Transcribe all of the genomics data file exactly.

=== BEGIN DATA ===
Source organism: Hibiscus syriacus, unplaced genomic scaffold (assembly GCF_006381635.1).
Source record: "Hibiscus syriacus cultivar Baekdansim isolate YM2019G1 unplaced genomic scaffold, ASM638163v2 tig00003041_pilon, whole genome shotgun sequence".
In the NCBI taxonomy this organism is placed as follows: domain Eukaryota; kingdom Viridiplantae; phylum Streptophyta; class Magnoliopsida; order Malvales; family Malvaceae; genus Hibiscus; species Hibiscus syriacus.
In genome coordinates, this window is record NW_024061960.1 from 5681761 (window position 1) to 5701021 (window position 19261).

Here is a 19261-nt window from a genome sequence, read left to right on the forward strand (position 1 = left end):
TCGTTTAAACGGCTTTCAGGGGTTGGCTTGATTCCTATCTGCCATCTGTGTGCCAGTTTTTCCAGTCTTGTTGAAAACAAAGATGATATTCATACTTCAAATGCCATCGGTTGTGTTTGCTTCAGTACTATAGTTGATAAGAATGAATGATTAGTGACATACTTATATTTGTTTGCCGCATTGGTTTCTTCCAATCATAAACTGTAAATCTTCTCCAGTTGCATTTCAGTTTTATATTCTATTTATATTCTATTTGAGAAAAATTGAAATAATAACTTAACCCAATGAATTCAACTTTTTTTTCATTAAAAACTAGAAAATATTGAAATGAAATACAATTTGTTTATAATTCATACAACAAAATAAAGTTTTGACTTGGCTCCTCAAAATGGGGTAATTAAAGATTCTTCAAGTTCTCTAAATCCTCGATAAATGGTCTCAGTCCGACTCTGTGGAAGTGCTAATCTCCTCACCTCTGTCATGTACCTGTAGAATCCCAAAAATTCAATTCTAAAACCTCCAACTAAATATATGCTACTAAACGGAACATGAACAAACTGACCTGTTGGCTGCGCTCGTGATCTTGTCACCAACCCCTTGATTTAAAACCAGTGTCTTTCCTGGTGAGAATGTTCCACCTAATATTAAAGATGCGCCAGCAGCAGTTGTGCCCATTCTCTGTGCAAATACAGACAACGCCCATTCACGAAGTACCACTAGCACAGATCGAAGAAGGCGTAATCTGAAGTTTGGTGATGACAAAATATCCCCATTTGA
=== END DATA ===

Source organism: Hibiscus syriacus, unplaced genomic scaffold (assembly GCF_006381635.1).
Source record: "Hibiscus syriacus cultivar Baekdansim isolate YM2019G1 unplaced genomic scaffold, ASM638163v2 tig00003041_pilon, whole genome shotgun sequence".
In the NCBI taxonomy this organism is placed as follows: domain Eukaryota; kingdom Viridiplantae; phylum Streptophyta; class Magnoliopsida; order Malvales; family Malvaceae; genus Hibiscus; species Hibiscus syriacus.
In genome coordinates, this window is record NW_024061960.1 from 5681761 (window position 1) to 5701021 (window position 19261).

Here is a 19261-nt window from a genome sequence, read left to right on the forward strand (position 1 = left end):
TCGTTTAAACGGCTTTCAGGGGTTGGCTTGATTCCTATCTGCCATCTGTGTGCCAGTTTTTCCAGTCTTGTTGAAAACAAAGATGATATTCATACTTCAAATGCCATCGGTTGTGTTTGCTTCAGTACTATAGTTGATAAGAATGAATGATTAGTGACATACTTATATTTGTTTGCCGCATTGGTTTCTTCCAATCATAAACTGTAAATCTTCTCCAGTTGCATTTCAGTTTTATATTCTATTTATATTCTATTTGAGAAAAATTGAAATAATAACTTAACCCAATGAATTCAACTTTTTTTTCATTAAAAACTAGAAAATATTGAAATGAAATACAATTTGTTTATAATTCATACAACAAAATAAAGTTTTGACTTGGCTCCTCAAAATGGGGTAATTAAAGATTCTTCAAGTTCTCTAAATCCTCGATAAATGGTCTCAGTCCGACTCTGTGGAAGTGCTAATCTCCTCACCTCTGTCATGTACCTGTAGAATCCCAAAAATTCAATTCTAAAACCTCCAACTAAATATATGCTACTAAACGGAACATGAACAAACTGACCTGTTGGCTGCGCTCGTGATCTTGTCACCAACCCCTTGATTTAAAACCAGTGTCTTTCCTGGTGAGAATGTTCCACCTAATATTAAAGATGCGCCAGCAGCAGTTGTGCCCATTCTCTGTGCAAATACAGACAACGCCCATTCACGAAGTACCACTAGCACAGATCGAAGAAGGCGTAATCTGAAGTTTGGTGATGACAAAATATCCCCATTTGA